The oath of allegiance to the pope was required before the pallium could be bestowed (Dist. C.c. 1). The canon law describes this oath as one "of allegiance, obedience and unity" (X, I, 6, c. 4).
 See above, p.86. note 2.
 cf. Luther to Spalatin, June 25, 152. (ENDERS, II, 424; SMITH, NO. 271).
 i.e., The benefices are treated as though they were vacant.
 In the case of certain endowed benefices the right of nominate the incumbent was vested in individuals, usually of the nobility, and was hereditary in their family. This is the so-called jus patronum, or "right of patronage. The complaint that this right is disregarded is frequent in the Gravamina of 1521.
 Commendation was one of the practices by which the pope evaded the provision of the canon law which prescribed that the same man should not hold two livings with the cure of souls. The man who received an office in icommendam was not required to fulfill the duties attached to the position and when a living or an abbacy was granted in this way during the incumbency of another, the recipient received its entire income during a subsequent vacancy. The practice was most common in the case of abbacies. At the Diet of Worms (1521), Duke George of Saxony, an outspoken opponent of Luther, was as emphatic in his protest against this practice as Luther himself (WREDE, op. cit., II, 665); his protest was incorporated in the Gravamina (ibid., 672), and reappears in the Appendix (ibid., 708).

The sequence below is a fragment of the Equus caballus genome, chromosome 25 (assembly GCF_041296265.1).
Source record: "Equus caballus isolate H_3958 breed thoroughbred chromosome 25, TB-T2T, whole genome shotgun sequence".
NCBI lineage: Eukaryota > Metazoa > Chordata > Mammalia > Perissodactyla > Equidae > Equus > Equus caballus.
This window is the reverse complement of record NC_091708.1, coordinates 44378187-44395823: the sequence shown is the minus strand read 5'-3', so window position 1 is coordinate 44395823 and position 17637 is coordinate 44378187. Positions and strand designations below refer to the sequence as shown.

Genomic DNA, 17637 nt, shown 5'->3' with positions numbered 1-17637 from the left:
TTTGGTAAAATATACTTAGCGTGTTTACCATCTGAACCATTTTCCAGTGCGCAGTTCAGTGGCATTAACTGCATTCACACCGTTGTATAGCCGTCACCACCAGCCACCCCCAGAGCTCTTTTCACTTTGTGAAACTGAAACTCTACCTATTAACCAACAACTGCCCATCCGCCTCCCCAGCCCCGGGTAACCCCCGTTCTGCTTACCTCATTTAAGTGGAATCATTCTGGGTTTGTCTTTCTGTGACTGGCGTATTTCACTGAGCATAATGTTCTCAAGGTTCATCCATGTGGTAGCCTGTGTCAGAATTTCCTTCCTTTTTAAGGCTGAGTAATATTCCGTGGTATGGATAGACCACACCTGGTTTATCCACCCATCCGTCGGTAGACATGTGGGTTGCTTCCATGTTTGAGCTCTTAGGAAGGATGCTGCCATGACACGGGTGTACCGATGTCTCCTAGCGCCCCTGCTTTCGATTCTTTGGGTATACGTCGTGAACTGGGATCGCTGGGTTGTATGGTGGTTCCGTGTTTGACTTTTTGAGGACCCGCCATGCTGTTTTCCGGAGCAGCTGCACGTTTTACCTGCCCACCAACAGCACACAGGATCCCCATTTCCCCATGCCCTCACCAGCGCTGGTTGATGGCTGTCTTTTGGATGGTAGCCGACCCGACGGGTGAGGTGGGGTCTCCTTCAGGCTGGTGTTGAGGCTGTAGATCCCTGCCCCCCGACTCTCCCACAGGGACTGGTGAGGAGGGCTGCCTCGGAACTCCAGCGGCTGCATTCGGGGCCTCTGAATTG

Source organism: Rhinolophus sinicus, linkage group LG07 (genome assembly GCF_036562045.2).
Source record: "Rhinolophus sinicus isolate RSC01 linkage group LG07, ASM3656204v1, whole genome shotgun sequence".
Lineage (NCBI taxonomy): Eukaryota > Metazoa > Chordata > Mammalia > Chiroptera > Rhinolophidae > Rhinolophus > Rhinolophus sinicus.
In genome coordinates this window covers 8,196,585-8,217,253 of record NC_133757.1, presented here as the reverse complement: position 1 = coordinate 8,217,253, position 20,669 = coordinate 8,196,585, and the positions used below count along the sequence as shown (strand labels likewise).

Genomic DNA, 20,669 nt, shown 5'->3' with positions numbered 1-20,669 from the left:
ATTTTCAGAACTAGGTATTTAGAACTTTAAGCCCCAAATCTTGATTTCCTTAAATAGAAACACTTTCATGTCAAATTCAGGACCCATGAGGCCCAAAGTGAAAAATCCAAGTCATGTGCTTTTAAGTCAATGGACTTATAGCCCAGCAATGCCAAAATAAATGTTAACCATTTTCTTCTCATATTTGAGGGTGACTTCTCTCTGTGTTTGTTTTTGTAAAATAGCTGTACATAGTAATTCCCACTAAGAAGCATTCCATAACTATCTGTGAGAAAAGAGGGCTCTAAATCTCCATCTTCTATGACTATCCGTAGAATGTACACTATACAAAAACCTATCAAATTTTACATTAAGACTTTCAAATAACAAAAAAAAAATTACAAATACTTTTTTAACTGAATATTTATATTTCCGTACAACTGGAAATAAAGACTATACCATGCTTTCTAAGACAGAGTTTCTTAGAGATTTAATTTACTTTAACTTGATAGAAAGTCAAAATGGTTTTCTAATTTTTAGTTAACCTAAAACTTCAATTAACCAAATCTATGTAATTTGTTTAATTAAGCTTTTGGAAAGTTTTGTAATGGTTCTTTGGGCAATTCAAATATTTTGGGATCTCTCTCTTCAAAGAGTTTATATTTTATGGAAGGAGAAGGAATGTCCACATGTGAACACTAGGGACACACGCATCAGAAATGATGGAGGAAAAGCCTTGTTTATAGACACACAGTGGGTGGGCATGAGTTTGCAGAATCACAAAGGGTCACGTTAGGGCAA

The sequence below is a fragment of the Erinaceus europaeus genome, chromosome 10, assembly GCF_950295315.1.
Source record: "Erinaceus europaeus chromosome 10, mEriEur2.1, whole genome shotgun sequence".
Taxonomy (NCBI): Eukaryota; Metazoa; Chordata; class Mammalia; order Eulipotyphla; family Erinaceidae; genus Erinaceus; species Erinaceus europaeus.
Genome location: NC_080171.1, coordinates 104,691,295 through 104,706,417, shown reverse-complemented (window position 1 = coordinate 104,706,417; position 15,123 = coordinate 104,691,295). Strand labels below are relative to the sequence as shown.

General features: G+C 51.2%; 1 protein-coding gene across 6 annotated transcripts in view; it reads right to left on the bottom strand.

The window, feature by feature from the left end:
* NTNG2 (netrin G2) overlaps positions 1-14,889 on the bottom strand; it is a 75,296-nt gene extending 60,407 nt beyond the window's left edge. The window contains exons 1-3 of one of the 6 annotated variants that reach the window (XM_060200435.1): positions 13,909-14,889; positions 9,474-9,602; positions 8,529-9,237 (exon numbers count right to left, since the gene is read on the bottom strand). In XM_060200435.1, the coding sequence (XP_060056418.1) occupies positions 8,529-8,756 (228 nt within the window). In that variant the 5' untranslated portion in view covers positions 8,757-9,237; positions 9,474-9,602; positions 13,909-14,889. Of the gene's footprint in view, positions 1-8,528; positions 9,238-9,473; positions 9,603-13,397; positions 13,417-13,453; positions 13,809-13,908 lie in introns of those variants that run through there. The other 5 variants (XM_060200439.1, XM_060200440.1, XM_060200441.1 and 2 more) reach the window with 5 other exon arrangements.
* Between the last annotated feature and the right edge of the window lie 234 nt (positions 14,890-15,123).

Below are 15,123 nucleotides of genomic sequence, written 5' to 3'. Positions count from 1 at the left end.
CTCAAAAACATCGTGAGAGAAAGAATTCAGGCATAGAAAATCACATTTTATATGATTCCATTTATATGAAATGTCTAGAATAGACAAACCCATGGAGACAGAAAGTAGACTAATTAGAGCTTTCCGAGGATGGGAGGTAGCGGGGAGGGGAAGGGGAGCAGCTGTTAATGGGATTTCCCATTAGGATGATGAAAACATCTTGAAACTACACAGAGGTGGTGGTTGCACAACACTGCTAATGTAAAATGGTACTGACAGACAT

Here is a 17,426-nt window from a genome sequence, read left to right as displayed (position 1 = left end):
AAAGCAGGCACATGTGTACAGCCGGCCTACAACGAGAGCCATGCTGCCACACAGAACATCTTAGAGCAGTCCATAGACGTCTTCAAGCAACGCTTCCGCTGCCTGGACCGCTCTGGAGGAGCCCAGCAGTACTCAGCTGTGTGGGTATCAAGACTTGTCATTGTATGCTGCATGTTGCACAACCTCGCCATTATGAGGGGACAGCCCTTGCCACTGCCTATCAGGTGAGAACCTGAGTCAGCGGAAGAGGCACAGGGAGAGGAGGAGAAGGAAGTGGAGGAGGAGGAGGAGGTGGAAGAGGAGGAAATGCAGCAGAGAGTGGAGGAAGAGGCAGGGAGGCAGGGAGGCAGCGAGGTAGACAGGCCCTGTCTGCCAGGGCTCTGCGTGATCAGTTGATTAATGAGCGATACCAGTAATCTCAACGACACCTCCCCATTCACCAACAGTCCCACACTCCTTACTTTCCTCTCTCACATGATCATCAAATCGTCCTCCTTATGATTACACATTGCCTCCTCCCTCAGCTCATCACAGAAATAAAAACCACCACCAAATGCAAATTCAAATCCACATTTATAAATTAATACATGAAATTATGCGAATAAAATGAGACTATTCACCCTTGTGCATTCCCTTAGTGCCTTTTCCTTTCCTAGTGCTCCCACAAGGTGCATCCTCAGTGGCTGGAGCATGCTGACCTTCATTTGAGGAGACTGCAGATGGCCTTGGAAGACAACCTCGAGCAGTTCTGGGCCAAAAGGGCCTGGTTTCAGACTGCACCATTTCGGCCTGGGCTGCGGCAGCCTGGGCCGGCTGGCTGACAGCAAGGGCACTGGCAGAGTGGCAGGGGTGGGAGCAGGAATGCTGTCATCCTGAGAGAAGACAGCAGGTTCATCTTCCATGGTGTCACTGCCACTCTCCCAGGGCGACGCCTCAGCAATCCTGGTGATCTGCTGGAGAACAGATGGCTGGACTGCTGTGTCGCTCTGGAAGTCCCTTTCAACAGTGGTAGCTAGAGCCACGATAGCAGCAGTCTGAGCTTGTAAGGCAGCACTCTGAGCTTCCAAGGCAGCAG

A monk who deserted his monastery was known as an "apostate."
 i.e., Offices which cannot be united in the hands of one man. See e.g., note 3, p. 91.
 A gloss is a note explanatory of a word or passage of doubtful meaning. The glosses are the earliest form of commentary on the Bible. The glosses of the canon law are the more or less authoritative comments of the teachers, and date from the time when the study of the canon law became a part of the theological curriculum. Their aim is chiefly to show how the law applies to practical case which may arise. The so-called glossa ordinaria had in Luther's time an authority almost equal to that of the corpus juris itself. Cf. Cath. Encyc., Vi, pp. 588f.
 The thing which was bought was, of course, the dispensation, or permission to avail oneself of the gloss.
 Dataria is the name for that department of the curia which had to deal with the granting of dispensations and the disposal of benefices. Datarius is the title of the official who presided over this department.